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ARTS & CULTURE
Review

In 'New Faithful Disco,' Meg Wolfe and dancers groove through a wild night out

The party may already have been over when “New Faithful Disco” started, or perhaps it just had begun. The new dance piece by Los Angeles choreographer Meg Wolfe made its world premiere at REDCAT on Thursday, beginning where most nights conclude — in bed.

A low rumbling droned from the speakers as Wolfe, Taisha Paggett and Marbles Jumbo Radio (the dancer formerly known as Rae Shao-Lan) lay in lumps beneath crumpled blankets. They slowly crawled out from these covers on all fours, as if they were proto-humans emerging from the Earth’s primordial muck -- or partiers who were really hungover.

After ceremoniously folding up their bedding with a beautiful reverence for the extraordinary nature of ordinary tasks, Wolfe, Paggett and Radio seemed to embark on a wild night out at the discotheque.

Radio kicked her legs and spun her body like a Zen master possessed by the beat, while Paggett and Wolfe swirled, slid and grooved with a calm, cool and collected swagger to a playlist of mashed-up disco tunes. Imagine a soundtrack of the ’70s thrown into a tin can, rattled around a bit and spit out with some static on top.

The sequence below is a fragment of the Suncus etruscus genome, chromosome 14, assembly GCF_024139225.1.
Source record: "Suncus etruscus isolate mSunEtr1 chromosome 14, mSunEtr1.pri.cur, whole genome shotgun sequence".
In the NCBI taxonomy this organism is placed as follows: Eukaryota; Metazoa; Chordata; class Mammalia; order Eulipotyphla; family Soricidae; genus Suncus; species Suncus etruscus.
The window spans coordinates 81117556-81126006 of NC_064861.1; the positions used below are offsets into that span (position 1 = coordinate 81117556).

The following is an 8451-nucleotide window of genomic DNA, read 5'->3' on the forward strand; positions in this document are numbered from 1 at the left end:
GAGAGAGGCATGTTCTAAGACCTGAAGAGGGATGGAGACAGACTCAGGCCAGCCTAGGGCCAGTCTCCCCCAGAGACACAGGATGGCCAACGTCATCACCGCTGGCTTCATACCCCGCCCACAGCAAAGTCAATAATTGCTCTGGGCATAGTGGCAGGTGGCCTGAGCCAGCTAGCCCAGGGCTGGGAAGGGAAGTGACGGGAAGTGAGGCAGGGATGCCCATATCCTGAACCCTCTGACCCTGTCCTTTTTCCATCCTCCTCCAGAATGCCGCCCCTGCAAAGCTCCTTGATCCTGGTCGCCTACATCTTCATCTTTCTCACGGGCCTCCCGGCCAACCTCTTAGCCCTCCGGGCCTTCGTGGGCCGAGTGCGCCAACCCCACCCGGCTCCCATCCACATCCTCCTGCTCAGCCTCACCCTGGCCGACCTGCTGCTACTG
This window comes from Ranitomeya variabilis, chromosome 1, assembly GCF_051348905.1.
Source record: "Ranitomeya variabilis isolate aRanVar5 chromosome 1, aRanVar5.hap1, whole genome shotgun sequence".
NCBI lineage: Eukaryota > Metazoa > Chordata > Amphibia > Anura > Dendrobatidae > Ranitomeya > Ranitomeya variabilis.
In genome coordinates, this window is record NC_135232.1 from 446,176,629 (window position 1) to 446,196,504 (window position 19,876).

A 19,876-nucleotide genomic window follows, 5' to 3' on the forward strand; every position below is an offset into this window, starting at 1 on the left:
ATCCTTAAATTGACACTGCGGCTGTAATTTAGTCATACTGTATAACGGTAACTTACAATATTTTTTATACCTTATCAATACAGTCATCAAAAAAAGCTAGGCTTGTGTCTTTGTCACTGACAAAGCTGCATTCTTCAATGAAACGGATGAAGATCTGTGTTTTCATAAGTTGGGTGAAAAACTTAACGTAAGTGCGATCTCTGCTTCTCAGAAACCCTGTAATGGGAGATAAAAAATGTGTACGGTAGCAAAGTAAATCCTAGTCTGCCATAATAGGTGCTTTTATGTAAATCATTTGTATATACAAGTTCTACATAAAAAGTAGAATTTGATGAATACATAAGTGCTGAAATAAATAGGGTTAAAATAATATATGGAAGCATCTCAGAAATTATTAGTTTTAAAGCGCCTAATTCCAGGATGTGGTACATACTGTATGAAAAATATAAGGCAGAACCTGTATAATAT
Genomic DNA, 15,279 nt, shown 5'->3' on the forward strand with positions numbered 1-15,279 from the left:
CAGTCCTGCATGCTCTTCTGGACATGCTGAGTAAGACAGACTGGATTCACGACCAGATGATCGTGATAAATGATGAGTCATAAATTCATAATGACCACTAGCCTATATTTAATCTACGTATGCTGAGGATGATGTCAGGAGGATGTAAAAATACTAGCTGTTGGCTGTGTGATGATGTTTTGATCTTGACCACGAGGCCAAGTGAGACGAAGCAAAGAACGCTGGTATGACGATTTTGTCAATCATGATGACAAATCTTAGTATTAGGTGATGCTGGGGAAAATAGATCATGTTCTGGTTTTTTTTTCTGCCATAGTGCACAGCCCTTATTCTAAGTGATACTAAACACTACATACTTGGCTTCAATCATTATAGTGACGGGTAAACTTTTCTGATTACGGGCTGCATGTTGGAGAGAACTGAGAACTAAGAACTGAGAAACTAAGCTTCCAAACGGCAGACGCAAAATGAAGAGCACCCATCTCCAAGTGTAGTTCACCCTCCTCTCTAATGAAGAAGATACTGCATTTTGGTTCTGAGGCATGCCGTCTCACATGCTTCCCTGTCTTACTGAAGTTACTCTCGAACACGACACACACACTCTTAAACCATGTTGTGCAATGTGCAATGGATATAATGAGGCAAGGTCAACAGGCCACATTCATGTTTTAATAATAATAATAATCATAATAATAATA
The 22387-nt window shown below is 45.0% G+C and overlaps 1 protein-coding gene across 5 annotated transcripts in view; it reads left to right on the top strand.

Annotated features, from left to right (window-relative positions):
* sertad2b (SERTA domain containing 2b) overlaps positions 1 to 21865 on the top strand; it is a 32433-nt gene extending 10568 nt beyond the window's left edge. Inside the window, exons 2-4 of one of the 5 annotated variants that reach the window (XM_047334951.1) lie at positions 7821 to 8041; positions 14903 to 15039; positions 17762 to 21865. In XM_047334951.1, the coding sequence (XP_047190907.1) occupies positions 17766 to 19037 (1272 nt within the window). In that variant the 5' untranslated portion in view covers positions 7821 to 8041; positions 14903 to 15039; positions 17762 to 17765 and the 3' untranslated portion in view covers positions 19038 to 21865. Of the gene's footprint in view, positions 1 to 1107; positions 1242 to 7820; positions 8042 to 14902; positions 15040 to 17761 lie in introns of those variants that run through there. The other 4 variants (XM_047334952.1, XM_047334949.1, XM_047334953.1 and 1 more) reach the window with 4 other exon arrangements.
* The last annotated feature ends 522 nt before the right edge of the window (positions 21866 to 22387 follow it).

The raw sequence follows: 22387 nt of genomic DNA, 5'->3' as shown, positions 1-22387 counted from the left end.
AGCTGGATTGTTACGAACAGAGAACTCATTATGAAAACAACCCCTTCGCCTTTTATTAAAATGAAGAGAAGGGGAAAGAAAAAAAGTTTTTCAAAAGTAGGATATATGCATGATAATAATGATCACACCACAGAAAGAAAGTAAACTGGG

The abrasive sound and the dance’s nonstop pace tired the senses at times, excited them at others. There was one steamy moment when Radio and Paggett canoodled in the corner, breaking up the trio’s svelte and smooth riffs on a scratchy beat. But Wolfe’s piece held the most attention when it moved from the club-like atmosphere to greener pastures.

Changing light and the low hum of bees and birds signaled a shift to a forest setting, where each dancer donned a pair of golden reindeer antlers, becoming more animal than human. Standing shoulder to shoulder, stiff and straight, their eyes scanned the air for signs of danger. Like deer caught in the headlights of an oncoming truck, they appeared frozen, at risk of becoming road kill.  

Their feigned fear would have appeared more compelling if their headdresses looked a little less comical, but the props proved to have more magical properties as the evening continued. 

The three women conjured up some mystery when they formed a tightknit circle, bowing heads so that their antlered crowns clustered like a tangle of tree branches. Their long cloaks, appropriated from the blankets that covered them earlier, trailed like royal robes in their wake. Were they praying, whispering or reciting an incantation? The stunning tableau was full of alluring possibilities that tickled the imagination. Where does dance take us in the darkest of hours: To the club, to the occult?

Wolfe and her dancers preferred to answer such queries with a Sphinx-like expression, but like a good night out, “New Faithful Disco” left me deliciously exhausted by the possibilities. 

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